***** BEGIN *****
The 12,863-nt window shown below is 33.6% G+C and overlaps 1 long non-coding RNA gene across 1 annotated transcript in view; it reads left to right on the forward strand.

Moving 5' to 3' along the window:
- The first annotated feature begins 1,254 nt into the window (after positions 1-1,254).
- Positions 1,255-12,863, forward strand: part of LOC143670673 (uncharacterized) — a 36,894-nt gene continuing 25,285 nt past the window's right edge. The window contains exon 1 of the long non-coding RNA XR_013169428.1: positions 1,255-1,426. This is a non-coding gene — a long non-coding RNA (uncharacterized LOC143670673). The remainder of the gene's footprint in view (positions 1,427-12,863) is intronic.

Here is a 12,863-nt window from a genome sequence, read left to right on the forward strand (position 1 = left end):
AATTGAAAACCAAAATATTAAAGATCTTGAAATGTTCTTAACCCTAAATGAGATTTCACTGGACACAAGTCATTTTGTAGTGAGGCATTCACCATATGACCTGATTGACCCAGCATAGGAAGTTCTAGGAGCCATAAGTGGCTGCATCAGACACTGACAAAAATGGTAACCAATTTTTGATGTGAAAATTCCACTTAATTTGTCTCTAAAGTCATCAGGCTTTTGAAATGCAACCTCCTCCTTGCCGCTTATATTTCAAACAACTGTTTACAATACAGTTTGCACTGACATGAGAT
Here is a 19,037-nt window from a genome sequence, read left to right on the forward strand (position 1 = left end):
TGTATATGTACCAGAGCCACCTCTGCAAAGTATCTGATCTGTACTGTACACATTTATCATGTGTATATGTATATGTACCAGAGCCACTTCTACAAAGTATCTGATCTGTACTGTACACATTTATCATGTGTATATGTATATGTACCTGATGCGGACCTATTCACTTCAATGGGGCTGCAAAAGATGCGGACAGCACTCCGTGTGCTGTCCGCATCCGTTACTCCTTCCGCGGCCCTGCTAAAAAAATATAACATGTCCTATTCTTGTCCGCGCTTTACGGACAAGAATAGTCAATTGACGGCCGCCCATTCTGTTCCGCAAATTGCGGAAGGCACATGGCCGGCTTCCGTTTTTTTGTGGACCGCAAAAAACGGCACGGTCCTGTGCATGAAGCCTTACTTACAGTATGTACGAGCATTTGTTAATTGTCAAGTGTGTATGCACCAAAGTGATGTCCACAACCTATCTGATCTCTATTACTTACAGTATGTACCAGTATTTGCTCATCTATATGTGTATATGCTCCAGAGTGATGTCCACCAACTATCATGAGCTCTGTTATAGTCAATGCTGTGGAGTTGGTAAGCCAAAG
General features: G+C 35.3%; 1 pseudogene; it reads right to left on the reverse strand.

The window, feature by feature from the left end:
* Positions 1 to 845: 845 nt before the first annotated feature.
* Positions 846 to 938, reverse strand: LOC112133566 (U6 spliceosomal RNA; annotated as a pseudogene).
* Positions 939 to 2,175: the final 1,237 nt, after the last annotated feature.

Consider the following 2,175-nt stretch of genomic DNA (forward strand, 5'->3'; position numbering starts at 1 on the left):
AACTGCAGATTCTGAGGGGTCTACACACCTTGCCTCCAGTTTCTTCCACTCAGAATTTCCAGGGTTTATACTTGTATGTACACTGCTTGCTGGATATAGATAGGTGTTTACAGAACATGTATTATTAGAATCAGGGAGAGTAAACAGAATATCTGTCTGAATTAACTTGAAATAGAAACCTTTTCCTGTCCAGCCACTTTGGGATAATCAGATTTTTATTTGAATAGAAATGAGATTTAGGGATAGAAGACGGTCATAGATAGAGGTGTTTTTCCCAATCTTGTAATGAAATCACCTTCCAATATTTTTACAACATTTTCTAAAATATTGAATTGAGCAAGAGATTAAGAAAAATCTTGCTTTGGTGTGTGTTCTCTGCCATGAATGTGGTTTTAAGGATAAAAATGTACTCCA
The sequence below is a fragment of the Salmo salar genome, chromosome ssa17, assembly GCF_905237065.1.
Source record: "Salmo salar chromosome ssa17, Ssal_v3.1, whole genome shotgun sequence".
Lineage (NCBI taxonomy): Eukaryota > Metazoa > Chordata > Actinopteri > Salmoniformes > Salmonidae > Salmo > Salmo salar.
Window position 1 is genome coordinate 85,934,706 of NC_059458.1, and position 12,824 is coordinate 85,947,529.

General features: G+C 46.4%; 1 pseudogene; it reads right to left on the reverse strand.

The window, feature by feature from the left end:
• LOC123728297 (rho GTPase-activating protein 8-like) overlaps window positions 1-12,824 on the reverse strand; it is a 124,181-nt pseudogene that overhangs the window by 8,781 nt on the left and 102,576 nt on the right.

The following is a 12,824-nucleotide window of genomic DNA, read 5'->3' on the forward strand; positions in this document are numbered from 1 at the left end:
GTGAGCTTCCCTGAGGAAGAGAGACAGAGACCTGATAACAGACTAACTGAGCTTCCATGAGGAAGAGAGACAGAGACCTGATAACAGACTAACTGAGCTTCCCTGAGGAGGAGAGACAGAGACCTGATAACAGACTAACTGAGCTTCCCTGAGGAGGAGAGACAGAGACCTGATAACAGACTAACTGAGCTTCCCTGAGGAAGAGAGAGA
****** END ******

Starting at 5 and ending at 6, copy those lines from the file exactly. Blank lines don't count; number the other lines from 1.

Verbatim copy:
Here is a 12,863-nt window from a genome sequence, read left to right on the forward strand (position 1 = left end):
AATTGAAAACCAAAATATTAAAGATCTTGAAATGTTCTTAACCCTAAATGAGATTTCACTGGACACAAGTCATTTTGTAGTGAGGCATTCACCATATGACCTGATTGACCCAGCATAGGAAGTTCTAGGAGCCATAAGTGGCTGCATCAGACACTGACAAAAATGGTAACCAATTTTTGATGTGAAAATTCCACTTAATTTGTCTCTAAAGTCATCAGGCTTTTGAAATGCAACCTCCTCCTTGCCGCTTATATTTCAAACAACTGTTTACAATACAGTTTGCACTGACATGAGAT